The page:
Today, more than half of the population in the world lives in urban areas. By 2050, the UN predicts that this number will increase to about two-thirds of the world’s population. As a result, the cities of tomorrow will be dense and above all, congested. In other words, sustainable development cannot be achieved if we do not change the way we organize and build our cities.
With support from Nordic Innovation, the Nordic Smart City Network (NSCN) initiated the Nordic Healthy Cities project, which is setting out to mitigate and prevent health challenges and set the public sector as a driver of innovation in close partnership with private companies. The project is part of the Health, Demography and Quality of Life program.
Testing innovative solutions to urban health challenges
The NSCN comprises 20 cities from all five Nordic countries. Together, the cities will run five agile pilot projects that will test innovative practices to tackle health challenges in future urban areas. The chosen pilots are innovative and prioritize the transfer of learning to other Nordic cities and potentially other and bigger markets.
The ultimate aim is to create supportive urban environments and living, to improve health and quality of life, and thus support Nordic Innovation’s vision of a sustainable and integrated health region. NSCN will cooperate with private companies to deliver sustainable solutions to deal with the health challenges brought by increased urbanization.
The five pilot projects are:
Crowdsensed Data to Support Healthy Liveable Cities
Lead city: Stavanger
Participating cities: Aarhus, Vejle, Helsinki (Forum Virium) and Copenhagen.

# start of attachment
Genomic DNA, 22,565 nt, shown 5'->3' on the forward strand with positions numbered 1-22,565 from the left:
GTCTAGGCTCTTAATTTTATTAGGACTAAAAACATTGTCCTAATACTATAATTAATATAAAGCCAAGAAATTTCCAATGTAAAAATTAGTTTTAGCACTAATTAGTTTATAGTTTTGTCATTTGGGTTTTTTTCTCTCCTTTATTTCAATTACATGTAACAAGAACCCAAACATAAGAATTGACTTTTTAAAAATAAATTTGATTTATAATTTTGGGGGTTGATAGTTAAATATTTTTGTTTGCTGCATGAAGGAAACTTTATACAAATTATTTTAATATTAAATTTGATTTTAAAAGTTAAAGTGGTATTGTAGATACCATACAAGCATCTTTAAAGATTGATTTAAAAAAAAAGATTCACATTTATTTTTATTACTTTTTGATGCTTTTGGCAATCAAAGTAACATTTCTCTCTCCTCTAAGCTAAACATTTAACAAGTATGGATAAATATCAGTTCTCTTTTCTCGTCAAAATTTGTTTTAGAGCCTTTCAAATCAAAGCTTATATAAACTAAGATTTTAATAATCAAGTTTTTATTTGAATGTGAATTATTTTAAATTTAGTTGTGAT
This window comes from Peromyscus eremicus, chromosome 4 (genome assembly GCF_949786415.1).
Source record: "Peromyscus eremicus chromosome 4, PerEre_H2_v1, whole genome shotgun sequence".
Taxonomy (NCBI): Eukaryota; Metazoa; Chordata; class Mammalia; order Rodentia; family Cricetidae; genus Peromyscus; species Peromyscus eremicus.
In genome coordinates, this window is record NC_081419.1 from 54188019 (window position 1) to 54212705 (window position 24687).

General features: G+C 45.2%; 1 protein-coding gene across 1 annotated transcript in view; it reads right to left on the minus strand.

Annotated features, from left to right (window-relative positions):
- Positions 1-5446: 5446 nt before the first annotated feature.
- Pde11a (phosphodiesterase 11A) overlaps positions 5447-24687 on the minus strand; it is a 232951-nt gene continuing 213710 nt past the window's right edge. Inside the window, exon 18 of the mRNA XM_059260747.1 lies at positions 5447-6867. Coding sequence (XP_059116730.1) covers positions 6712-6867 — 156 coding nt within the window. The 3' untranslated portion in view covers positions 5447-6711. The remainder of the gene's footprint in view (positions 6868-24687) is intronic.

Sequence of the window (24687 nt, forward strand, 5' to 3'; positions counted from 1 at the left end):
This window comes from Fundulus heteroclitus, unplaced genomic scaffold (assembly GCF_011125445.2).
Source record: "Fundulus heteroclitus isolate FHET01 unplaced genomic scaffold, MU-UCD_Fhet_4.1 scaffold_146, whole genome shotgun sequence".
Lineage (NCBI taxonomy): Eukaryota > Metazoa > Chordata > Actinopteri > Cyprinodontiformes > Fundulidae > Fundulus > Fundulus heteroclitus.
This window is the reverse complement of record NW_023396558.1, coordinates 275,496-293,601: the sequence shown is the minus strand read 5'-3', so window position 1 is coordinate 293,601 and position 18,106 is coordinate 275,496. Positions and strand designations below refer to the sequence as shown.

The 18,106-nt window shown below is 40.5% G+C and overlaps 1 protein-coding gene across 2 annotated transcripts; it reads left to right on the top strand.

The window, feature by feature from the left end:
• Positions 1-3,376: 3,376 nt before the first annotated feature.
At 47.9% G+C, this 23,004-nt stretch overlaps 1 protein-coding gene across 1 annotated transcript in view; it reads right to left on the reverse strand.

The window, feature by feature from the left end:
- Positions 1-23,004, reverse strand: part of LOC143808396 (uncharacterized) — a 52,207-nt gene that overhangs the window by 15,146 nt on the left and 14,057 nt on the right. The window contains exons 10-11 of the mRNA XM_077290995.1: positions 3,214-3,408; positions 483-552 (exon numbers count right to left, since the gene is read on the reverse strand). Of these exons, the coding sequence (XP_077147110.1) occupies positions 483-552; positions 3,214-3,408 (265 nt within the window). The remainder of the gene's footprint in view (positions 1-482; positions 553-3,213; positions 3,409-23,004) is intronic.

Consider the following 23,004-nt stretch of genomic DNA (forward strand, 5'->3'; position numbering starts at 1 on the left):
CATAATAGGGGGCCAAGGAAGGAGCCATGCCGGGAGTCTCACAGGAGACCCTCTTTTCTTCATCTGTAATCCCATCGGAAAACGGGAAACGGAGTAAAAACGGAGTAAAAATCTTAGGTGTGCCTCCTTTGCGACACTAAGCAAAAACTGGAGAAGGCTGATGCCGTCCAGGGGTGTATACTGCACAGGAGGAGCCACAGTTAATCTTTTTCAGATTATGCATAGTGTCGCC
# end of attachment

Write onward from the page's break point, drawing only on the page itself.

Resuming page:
The objective is to explore and map public health data that can be gathered in large volumes with the help from engaged citizens. The project aims to generate insights and start a cross-Nordic collaboration for data collection. There is a desire to unlock data from personal activity trackers, air quality sensors, and other sensors that can improve public health. Besides being relevant in urban planning settings, this data also increases awareness about our health and the health of our cities.
During spring 2021, the cities will start a market dialogue with companies to test crowdsensing campaigns and hardware solutions together with citizens. The project will then scale up the results to other cities and run a Nordic crowdsensing competition before finishing in spring 2022.
Healthy Liveable Neighbourhoods
Lead city: Helsinki (Forum Virium)
Participating cities: Vantaa, Stavanger, Copenhagen and Kristiansand.
The objective of the Healthy Liveable Neighbourhoods project is to explore the elements of healthy neighborhoods from the green infrastructure and foodscapes perspectives. The project will generate insights and cross-Nordic collaboration and pilot practical tools for collecting data to support urban planning and scalable solutions for healthy neighborhoods.
In spring 2021, the partner cities will launch an open call for pilot projects to Nordic companies to co-develop digital participatory tools and block-level solutions or concepts for healthy neighborhoods in neighborhood labs in the cities. The result from the pilots will then be disseminated.
Private Data and Public Health
Lead city: Tampere